Louth teenager Ruairí Holohan will be advocating LGBTQ+ rights for school students today during this week’s UN General Assembly in New York. The Drogheda native is a UNICEF youth advocate and will be speaking on LGBTQ+ rights for young people at the assembly in partnership with the World Health Organisation.
While attending the United Nations Transforming Education Summit in New York, Holohan will focus on mental health and the rights of the LGBTQ+ community. Ruairí, now 17, has been nominated to take part in the UNICEF Youth Advocates Mobilization lab, joining like-minded activists.
Today, September 20, he will speak at a special event focused on mental health promotion, response and support in schools and learning environments. This event will take place at the UNICEF House in New York.
Holohan will be joined by Dévora Kestel, Director of the Mental Health and Substance Use Department at WHO, as well as the Queen of Spain Letizia Ortiz Rocasolano.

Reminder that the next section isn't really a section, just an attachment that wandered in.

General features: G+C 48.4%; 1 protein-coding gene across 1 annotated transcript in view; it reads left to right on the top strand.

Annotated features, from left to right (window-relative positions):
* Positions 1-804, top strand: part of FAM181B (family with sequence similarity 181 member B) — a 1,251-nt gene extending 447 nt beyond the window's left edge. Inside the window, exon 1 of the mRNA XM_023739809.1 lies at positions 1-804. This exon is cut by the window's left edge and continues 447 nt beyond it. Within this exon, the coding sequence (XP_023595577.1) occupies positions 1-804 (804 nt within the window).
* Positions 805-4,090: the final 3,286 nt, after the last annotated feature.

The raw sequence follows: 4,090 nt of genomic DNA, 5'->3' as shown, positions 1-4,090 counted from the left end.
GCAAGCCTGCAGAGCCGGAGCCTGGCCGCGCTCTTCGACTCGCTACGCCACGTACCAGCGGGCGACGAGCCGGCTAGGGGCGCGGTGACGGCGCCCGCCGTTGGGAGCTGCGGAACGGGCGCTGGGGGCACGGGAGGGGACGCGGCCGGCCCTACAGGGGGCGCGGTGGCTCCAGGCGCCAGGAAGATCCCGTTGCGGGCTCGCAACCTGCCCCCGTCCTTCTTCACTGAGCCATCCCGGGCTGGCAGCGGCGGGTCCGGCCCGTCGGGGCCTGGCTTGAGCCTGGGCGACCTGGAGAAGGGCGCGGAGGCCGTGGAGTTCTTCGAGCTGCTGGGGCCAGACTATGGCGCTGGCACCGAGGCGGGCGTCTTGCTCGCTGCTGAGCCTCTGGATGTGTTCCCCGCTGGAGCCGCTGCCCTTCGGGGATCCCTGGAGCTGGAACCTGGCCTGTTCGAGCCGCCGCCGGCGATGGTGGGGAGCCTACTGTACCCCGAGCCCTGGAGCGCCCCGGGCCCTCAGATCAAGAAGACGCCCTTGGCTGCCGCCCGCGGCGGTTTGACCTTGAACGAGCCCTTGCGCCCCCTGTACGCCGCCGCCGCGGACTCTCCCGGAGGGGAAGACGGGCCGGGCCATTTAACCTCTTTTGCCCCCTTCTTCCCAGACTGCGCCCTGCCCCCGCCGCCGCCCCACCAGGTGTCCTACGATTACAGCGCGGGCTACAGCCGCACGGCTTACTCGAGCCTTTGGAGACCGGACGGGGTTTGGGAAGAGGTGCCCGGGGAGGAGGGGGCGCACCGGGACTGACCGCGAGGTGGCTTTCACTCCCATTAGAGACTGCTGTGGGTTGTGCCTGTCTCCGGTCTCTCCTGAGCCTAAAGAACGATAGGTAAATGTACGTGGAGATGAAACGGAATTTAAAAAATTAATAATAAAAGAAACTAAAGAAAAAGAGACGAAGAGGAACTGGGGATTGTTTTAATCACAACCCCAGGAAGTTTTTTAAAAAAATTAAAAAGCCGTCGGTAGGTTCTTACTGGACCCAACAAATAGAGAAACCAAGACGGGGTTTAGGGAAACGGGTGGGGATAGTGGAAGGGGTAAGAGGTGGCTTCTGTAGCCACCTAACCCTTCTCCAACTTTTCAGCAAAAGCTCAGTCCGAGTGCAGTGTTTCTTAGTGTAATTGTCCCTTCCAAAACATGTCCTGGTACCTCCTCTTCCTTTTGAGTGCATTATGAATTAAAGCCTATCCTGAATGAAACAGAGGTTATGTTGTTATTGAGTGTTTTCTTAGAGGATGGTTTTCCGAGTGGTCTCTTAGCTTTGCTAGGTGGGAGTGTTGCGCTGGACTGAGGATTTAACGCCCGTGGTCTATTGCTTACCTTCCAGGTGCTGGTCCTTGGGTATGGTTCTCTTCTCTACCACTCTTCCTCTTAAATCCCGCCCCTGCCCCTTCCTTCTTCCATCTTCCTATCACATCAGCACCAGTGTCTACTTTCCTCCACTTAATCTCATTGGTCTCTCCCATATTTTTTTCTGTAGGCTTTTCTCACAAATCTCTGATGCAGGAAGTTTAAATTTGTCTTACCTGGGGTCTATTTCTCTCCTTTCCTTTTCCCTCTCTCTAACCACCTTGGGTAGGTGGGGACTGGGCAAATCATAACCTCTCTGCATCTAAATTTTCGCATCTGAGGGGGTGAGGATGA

Speaking about the event earlier this week, the Louth teenager said: “I’m here this week to talk about what a quality education really means. What is an education if it doesn’t provide you with a space to learn about yourself, and your own mental health?”
Speaking about the young activist, UNICEF Ireland executive director Peter Power: said “Ruairi has an inspirational and timely message. He believes that all children, no matter their background, should get the support they need at school.
“All young people have a right to have a voice on issues that affect them, and it is critical that we listen and explore ways schools can have a positive impact on preventing discrimination and bullying of LGBTQI+ children.”
This live-streamed event is organised by UNICEF, the World Health Organisation, UNESCO and the Government of Thailand. It aims to urge world leaders and donors to ensure that every child enjoys the right to education while also promoting mental health and well-being.
When he was just 15, Holohan met with Taoiseach Micheál Martin to discuss avenues to help LGBTQ+ people in the republic.
The remarkable young activist, who previously also met with Taoiseach Micheál Martin, has established himself as a dynamic campaigner for queer rights since he came out as gay at the young age of 13. He has dedicated his time as an activist to call out the threat of violence that queer youth face, as well as the stigma that permeates Irish society.
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